Professor Yasien Sayed, research leader of the HIV Proteins Research Thrust, Protein Structure-Function Research Unit in the School of Molecular and Cell Biology, has led his group to international acclaim by solving the three-dimensional X-ray crystal structure of the South African HIV-1 subtype C protease.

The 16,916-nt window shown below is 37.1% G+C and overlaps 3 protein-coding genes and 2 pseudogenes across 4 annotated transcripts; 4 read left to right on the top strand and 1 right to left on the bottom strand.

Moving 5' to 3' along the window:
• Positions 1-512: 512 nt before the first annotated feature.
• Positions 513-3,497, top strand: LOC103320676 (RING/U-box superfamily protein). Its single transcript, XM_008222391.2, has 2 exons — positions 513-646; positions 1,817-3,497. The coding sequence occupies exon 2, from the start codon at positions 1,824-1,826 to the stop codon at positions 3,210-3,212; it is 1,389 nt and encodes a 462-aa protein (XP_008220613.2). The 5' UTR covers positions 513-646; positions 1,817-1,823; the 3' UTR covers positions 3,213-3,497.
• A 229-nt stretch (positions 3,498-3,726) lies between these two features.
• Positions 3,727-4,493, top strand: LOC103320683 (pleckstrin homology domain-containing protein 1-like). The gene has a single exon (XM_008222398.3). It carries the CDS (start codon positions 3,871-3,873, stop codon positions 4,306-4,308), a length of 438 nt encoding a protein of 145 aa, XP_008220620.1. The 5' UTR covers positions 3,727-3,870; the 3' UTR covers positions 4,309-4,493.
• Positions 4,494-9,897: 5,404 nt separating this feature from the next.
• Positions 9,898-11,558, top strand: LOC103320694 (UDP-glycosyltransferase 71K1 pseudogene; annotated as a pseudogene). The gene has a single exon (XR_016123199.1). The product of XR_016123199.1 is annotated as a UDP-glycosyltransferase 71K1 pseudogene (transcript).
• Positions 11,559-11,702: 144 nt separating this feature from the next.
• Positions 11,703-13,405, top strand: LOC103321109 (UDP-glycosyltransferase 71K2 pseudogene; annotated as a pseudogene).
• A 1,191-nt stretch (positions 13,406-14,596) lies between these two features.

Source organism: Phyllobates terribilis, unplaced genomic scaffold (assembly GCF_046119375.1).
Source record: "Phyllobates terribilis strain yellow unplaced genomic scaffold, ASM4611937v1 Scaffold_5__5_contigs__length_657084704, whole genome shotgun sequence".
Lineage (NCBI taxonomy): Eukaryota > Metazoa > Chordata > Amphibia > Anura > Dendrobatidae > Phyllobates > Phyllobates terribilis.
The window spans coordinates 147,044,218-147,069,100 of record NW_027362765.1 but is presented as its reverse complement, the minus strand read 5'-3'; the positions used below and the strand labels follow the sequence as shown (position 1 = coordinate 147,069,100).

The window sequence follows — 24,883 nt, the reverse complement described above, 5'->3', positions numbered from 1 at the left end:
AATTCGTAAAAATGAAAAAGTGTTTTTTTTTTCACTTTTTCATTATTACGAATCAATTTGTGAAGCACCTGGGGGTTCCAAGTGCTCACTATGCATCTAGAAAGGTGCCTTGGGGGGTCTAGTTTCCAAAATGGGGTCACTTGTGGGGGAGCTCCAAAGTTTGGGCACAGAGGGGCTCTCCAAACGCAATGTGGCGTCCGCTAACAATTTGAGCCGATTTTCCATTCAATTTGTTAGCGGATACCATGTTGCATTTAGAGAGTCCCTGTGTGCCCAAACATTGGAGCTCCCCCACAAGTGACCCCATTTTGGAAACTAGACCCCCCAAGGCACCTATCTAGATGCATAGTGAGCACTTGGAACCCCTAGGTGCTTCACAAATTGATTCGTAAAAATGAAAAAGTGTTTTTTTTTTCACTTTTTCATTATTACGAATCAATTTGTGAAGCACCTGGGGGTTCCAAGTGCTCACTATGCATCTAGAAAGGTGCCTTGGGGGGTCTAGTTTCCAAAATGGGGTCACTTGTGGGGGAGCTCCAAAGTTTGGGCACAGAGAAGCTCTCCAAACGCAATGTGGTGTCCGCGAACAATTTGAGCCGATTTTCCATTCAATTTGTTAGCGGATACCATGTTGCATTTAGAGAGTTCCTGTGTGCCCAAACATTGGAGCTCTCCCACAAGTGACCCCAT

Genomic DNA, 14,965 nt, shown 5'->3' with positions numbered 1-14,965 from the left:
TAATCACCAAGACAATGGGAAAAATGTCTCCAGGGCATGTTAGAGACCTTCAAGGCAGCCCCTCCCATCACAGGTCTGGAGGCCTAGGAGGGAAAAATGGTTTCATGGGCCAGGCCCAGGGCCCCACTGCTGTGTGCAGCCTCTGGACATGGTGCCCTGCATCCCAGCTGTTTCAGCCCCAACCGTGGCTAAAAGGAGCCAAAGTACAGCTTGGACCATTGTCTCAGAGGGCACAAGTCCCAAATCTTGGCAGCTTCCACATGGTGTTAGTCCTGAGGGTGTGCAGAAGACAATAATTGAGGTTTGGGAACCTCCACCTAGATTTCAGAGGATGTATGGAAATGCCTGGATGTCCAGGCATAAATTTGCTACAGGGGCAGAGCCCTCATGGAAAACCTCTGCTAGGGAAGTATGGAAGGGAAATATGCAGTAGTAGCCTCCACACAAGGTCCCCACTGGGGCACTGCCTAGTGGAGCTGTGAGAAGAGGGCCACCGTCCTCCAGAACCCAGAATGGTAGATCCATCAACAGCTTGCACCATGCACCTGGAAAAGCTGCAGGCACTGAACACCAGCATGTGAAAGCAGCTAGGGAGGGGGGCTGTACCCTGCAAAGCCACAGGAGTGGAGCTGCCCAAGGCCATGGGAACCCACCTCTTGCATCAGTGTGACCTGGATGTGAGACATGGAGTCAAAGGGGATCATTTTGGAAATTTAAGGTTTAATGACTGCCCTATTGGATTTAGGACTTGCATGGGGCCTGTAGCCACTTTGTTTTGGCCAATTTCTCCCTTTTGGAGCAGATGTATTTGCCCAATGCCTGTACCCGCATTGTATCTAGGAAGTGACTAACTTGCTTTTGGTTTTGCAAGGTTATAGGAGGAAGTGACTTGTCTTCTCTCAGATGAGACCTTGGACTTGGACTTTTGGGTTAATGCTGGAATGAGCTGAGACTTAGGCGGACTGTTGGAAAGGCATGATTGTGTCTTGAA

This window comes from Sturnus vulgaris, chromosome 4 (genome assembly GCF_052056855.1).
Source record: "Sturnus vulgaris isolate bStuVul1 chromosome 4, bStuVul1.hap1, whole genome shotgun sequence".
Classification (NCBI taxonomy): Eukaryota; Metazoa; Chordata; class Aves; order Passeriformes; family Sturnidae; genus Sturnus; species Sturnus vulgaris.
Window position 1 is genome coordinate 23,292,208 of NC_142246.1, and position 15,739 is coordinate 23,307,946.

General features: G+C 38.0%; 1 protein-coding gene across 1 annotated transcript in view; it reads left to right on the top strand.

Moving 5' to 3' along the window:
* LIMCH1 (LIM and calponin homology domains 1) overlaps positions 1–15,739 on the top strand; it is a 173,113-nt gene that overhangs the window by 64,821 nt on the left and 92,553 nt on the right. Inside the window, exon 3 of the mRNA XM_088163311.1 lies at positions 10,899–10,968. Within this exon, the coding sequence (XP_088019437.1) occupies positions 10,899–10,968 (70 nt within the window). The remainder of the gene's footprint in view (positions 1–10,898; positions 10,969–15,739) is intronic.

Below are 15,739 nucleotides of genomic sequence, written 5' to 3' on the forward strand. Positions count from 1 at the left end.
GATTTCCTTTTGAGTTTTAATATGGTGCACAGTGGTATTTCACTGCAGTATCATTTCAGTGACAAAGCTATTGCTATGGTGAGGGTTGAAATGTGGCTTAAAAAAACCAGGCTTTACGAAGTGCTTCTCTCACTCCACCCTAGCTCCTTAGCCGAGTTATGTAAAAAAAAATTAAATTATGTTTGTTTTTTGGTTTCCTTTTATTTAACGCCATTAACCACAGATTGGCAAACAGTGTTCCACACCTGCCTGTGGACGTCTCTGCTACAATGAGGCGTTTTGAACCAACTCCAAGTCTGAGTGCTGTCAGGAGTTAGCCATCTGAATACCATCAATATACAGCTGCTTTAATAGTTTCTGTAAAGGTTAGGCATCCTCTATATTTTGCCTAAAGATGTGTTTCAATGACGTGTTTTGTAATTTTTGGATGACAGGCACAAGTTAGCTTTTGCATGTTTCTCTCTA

To appreciate the importance of this research in the context of antiretroviral (ARV) treatment in sub-Saharan Africa, we need to understand the international focus of HIV treatment to date. The vast majority of HIV-infected individuals worldwide are located in sub-Saharan Africa. Thus far, the major target of ARV drugs has been the HIV protease molecule (one of three proteins/enzymes in the virus) through the use of drugs known as protease inhibitors. 'The problem is that all the drugs currently available to treat HIV worldwide have been designed to target the subtype B virus of HIV – the major cause of infection in North America and Europe,' says Sayed.
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